back to article Courting disaster: Watchdog slams UK justice digitisation plans

Ambitions to slash court staff by 5,000 and chop physical cases held by 2.4 million per year via digitisation are at "serious risk" of not being delivered on time, according to the National Audit Office. HM Courts & Tribunals Service (HMCTS) hopes to save £265m by 2023 by cutting administrative and judicial staff costs, having …

  1. Pen-y-gors Silver badge

    Meh! What's new?

    Watchdog slams UK justice digitisation <insert name of just about any Govt IT project here> plans

    But they never learn. Be honest, lab rats have more aptitude for learning their way round a maze than ministers and civil servants have for learning about why IT projects fail.

    1. Halcin

      Re: Meh! What's new?

      Ministers and civil servants will never learn because there is no incentive to do so. All those receiving taxpayers money are immune to the consequences of their actions.

      1. The Nazz Silver badge

        Re: Meh! What's new?

        re Halcin

        Why restrict it to Ministers and Civil Servants?

        You would be absolutely astounded and gobsmacked if you only knew half of what Lawyers on public funds get upto. And private ones too.

        Circa 2000, the Courts could have cut down their caseload by a third easily if they cut out the shenanigans.

        One would think there were no regulatory bodies at all.

        Maybe a year ago, the head of the family law division ( Mumby) made some comments about how bad it had all got ( the processes and outcomes not the IT side).

        One message : You have only yourself to blame.

    2. Potemkine!

      Re: Meh! What's new?

      lab rats have more aptitude for learning their way round a maze ministers and civil servants have for learning about why IT projects fail.

      You mean why do they still believe the BS sold by IT consulting firms? Corruption and cronyism at high level maybe?

      1. tip pc Silver badge

        Re: Meh! What's new?

        You mean why do they still believe the BS sold by IT consulting firms? Corruption and cronyism at high level maybe?

        the reason is because the civil servants have no clue and are either paying advisors to deal with the consultancy firms or paying contractors for the same. That means they are paying people who's interest is to extract as much cash out of them as possible to advise on the services they desire from another company who's main interest is to suck as much cash out of the government as possible. So the entities that are being paid for a service are mainly interested in extracting as much money as possible from the service provided to an organisation that has no clue as to weather they are receiving value for money or not and changes its mind as often as the wind. Thats why government contracts are lucrative.

        1. strum

          Re: Meh! What's new?

          >the reason is because the civil servants have no clue and are either paying advisors to deal with the consultancy firms or paying contractors for the same.

          Largely because the Civil Service was cleared out of technical expertise, some 20-30 years ago, on the ideological premise that private was always better than public.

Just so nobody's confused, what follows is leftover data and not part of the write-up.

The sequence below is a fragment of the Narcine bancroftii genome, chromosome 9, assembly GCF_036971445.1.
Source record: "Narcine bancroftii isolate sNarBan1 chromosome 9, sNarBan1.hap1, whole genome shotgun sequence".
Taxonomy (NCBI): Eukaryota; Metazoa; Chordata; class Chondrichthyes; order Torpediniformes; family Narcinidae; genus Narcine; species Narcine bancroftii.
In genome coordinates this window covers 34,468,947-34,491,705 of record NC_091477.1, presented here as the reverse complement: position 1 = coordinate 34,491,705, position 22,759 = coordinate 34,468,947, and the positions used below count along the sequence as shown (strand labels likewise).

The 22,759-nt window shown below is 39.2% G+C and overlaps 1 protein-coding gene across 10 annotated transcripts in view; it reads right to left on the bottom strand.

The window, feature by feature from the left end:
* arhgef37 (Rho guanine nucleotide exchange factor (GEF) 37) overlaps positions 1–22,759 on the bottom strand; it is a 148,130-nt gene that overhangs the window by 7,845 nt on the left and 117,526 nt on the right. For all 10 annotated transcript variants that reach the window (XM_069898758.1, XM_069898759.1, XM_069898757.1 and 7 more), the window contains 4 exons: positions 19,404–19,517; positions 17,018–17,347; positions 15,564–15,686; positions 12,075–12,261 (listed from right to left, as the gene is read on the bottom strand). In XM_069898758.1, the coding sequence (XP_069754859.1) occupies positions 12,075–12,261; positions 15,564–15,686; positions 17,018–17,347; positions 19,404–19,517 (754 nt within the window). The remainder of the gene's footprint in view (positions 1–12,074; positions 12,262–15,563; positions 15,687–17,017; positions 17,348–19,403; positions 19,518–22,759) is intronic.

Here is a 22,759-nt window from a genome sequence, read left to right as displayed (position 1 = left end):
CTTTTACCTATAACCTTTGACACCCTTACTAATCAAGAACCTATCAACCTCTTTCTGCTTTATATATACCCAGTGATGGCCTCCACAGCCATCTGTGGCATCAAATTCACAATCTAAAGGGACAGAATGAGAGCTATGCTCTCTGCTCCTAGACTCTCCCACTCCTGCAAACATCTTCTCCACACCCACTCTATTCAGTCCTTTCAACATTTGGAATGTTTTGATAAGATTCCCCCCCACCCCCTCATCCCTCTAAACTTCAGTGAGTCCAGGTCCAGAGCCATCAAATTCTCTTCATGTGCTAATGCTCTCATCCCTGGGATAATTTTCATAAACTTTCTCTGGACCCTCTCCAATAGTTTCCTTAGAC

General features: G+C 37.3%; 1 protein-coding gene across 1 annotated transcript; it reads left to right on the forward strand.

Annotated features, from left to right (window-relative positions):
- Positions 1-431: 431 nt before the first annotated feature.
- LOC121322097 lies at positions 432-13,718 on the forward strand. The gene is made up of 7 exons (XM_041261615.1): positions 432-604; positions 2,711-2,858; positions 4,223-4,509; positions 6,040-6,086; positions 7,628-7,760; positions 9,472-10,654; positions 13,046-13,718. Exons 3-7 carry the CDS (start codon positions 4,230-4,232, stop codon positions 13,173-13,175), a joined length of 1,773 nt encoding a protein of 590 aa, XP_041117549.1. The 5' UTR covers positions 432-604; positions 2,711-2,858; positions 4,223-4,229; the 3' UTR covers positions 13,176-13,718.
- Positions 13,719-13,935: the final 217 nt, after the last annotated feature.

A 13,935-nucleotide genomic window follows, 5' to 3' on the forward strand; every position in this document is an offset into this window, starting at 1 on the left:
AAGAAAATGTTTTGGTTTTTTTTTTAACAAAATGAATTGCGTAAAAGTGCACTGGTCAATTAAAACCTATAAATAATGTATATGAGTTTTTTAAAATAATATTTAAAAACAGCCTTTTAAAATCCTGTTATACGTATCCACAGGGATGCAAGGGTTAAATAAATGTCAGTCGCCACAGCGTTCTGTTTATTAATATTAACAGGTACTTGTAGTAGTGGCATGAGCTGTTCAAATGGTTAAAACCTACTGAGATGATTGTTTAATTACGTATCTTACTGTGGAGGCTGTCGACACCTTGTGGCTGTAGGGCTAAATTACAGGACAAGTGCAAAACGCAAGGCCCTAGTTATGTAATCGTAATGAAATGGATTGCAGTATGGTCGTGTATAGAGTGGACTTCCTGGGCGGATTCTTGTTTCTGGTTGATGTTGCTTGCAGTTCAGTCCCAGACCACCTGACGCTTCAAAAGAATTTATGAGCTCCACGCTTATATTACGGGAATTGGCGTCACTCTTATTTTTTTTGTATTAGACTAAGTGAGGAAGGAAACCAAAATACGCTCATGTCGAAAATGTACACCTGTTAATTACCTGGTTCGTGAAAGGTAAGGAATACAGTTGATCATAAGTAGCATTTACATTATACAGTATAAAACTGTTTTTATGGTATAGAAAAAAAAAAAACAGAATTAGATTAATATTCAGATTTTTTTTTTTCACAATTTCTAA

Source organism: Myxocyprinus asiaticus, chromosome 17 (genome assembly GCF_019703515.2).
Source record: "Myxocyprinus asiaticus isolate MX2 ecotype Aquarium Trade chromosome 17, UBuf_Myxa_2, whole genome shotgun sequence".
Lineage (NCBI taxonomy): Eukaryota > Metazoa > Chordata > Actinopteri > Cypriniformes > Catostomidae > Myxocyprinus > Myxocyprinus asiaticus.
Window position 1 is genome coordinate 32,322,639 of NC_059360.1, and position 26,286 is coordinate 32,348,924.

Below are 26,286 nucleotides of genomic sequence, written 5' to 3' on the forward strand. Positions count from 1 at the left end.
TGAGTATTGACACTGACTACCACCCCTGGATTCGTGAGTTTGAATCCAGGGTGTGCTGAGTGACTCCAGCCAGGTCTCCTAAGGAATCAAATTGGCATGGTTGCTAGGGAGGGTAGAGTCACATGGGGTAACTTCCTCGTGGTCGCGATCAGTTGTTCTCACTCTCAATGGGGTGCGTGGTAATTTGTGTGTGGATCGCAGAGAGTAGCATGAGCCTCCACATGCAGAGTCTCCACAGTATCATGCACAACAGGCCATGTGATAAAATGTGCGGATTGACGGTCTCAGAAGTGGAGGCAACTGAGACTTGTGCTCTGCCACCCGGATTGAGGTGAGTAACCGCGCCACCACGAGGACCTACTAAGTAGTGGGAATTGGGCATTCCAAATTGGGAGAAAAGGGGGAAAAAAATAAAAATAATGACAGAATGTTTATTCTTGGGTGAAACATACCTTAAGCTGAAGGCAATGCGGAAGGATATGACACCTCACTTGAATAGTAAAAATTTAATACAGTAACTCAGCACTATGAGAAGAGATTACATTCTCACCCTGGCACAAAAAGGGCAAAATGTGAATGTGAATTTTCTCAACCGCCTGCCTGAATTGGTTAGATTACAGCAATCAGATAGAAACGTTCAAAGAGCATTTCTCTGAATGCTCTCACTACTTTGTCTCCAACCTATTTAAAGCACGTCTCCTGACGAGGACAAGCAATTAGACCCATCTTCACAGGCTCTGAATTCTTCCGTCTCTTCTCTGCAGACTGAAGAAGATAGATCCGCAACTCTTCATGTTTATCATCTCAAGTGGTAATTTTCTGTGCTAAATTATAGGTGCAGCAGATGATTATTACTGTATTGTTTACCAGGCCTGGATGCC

3. FlossyThePig

      Re: Meh! What's new?

      One problem with large goverment IT projects is the length of the project . This means the MP in charge (not necessarily a Minister) will change a number of times causing a lack/change of direction, with the knock on of increased cost and timescales..

    4. Mark 85 Silver badge

      Re: Meh! What's new?

      This is true everywhere and not just the UK.

      Two big problems are consultants and off-shore doing the work. Consultants will tell you what you want to hear. They seldom ask penetrating questions about the needs of the users for the system nor do the ones specing the system have a clue other than "modern and does everything. Then the work is off-shored to people who are the lowest bidder and haven't a clue. When delivered, the system fails since it doesn't do the things expected but not ever brought up during the spec process.

      The way this works reminds of an old marketing guy I knew who thought that equipment should have a "Wonderful" control. It only rotates in one direction to "increase the wonderful" and wouldn't rotate the other way to reduce the "wonderful".

  2. Anonymous Coward
    Anonymous Coward

    Justice disintegration plans ?

    1. Mark 85 Silver badge

      Laser beam from space maybe? That ought to do the trick.

  3. Gordon Pryra

    "hopes to save £265m by 2023"

    Spending only £600 million in the process......

    1. Anonymous Coward
      Anonymous Coward

      Re: "hopes to save £265m by 2023"

      if they stop now, they might be able to save even more, thus EVEN GREATER SUCCESS!

  4. Anonymous Coward
    Anonymous Coward

    will not be able to achieve all it wants within the time available

    but, but... I thought... I thought that gov bodies ALWAYS deliver on time and to budget?! This must be like, first ever. I am deeply shaken!!!

  5. Anonymous Coward
    Anonymous Coward

    How long before we get Judge Dredd?

  6. ChrisElvidge

    Pubic Accounts

    Or did I miss the joke?

  7. 89724605708769238590784I9405670349743096734346773478647852349863592355648544996313855148583659264921 Bronze badge

    BTW

    Where's the big Reg feature on the Data Protection Bill?

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